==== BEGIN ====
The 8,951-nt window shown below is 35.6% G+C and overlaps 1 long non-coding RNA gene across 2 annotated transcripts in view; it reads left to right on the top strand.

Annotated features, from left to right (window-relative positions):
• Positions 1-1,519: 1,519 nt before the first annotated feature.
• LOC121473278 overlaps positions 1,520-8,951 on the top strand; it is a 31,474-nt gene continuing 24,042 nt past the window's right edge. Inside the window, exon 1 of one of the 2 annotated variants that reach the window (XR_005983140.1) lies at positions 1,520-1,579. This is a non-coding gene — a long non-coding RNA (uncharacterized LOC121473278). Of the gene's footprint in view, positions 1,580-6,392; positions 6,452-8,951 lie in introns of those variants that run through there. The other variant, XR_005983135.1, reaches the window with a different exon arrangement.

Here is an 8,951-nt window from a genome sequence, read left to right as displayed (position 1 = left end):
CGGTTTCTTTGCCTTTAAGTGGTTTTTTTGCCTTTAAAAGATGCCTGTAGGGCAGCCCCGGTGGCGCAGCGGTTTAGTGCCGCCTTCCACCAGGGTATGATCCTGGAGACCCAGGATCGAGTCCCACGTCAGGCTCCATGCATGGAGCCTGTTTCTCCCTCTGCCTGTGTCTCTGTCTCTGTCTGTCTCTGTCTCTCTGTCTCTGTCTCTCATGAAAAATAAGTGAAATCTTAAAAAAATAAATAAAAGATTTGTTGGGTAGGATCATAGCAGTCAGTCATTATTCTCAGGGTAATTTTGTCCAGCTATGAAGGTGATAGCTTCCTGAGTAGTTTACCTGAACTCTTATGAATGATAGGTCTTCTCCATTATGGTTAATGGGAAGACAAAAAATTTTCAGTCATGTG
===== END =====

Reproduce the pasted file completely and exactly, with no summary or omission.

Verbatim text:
The 8,951-nt window shown below is 35.6% G+C and overlaps 1 long non-coding RNA gene across 2 annotated transcripts in view; it reads left to right on the top strand.

Annotated features, from left to right (window-relative positions):
• Positions 1-1,519: 1,519 nt before the first annotated feature.
• LOC121473278 overlaps positions 1,520-8,951 on the top strand; it is a 31,474-nt gene continuing 24,042 nt past the window's right edge. Inside the window, exon 1 of one of the 2 annotated variants that reach the window (XR_005983140.1) lies at positions 1,520-1,579. This is a non-coding gene — a long non-coding RNA (uncharacterized LOC121473278). Of the gene's footprint in view, positions 1,580-6,392; positions 6,452-8,951 lie in introns of those variants that run through there. The other variant, XR_005983135.1, reaches the window with a different exon arrangement.

Here is an 8,951-nt window from a genome sequence, read left to right as displayed (position 1 = left end):
CGGTTTCTTTGCCTTTAAGTGGTTTTTTTGCCTTTAAAAGATGCCTGTAGGGCAGCCCCGGTGGCGCAGCGGTTTAGTGCCGCCTTCCACCAGGGTATGATCCTGGAGACCCAGGATCGAGTCCCACGTCAGGCTCCATGCATGGAGCCTGTTTCTCCCTCTGCCTGTGTCTCTGTCTCTGTCTGTCTCTGTCTCTCTGTCTCTGTCTCTCATGAAAAATAAGTGAAATCTTAAAAAAATAAATAAAAGATTTGTTGGGTAGGATCATAGCAGTCAGTCATTATTCTCAGGGTAATTTTGTCCAGCTATGAAGGTGATAGCTTCCTGAGTAGTTTACCTGAACTCTTATGAATGATAGGTCTTCTCCATTATGGTTAATGGGAAGACAAAAAATTTTCAGTCATGTG